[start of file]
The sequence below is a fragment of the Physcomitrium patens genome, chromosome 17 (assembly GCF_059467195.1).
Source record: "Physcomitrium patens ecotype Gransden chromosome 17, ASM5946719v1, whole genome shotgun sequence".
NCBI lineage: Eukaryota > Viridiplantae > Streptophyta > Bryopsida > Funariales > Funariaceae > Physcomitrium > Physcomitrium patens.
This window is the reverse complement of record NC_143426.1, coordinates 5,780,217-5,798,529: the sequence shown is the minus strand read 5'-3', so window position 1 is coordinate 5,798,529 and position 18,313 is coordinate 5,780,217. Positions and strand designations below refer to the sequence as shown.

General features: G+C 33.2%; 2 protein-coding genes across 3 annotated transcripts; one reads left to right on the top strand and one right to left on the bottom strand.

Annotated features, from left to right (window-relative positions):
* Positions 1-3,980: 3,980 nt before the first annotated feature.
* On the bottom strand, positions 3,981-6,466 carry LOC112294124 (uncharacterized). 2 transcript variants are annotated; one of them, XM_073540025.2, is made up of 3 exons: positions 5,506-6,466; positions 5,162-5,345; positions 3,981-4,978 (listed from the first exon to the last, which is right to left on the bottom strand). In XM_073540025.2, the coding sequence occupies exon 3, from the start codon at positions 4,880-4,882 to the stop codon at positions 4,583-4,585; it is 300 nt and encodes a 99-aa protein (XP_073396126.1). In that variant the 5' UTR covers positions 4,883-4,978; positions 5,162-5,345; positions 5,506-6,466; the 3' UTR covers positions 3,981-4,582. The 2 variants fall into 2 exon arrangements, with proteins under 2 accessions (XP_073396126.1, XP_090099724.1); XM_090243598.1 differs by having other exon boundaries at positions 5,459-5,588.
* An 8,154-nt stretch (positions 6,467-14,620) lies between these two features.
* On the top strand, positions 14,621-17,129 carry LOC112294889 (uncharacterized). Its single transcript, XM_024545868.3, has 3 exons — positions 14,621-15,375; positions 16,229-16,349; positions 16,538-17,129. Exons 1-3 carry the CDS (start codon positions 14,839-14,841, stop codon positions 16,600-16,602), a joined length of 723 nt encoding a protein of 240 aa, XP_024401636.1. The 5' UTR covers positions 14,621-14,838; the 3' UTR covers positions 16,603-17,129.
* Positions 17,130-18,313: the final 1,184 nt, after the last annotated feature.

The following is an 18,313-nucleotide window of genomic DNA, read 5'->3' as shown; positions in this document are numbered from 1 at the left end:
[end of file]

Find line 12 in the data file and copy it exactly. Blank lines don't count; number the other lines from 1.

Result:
The following is an 18,313-nucleotide window of genomic DNA, read 5'->3' as shown; positions in this document are numbered from 1 at the left end: